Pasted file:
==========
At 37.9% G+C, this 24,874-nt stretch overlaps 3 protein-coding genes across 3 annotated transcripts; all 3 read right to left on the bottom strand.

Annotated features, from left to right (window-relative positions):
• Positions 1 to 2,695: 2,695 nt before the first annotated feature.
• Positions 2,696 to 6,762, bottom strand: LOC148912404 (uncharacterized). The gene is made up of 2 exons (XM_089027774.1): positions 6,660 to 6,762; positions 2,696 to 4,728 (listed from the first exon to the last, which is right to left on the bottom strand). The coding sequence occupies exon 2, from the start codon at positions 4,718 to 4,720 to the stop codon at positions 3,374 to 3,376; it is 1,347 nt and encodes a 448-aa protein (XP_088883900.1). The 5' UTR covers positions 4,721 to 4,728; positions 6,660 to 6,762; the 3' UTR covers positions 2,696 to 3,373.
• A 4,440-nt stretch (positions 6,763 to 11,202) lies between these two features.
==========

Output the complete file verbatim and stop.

At 37.9% G+C, this 24,874-nt stretch overlaps 3 protein-coding genes across 3 annotated transcripts; all 3 read right to left on the bottom strand.

Annotated features, from left to right (window-relative positions):
• Positions 1 to 2,695: 2,695 nt before the first annotated feature.
• Positions 2,696 to 6,762, bottom strand: LOC148912404 (uncharacterized). The gene is made up of 2 exons (XM_089027774.1): positions 6,660 to 6,762; positions 2,696 to 4,728 (listed from the first exon to the last, which is right to left on the bottom strand). The coding sequence occupies exon 2, from the start codon at positions 4,718 to 4,720 to the stop codon at positions 3,374 to 3,376; it is 1,347 nt and encodes a 448-aa protein (XP_088883900.1). The 5' UTR covers positions 4,721 to 4,728; positions 6,660 to 6,762; the 3' UTR covers positions 2,696 to 3,373.
• A 4,440-nt stretch (positions 6,763 to 11,202) lies between these two features.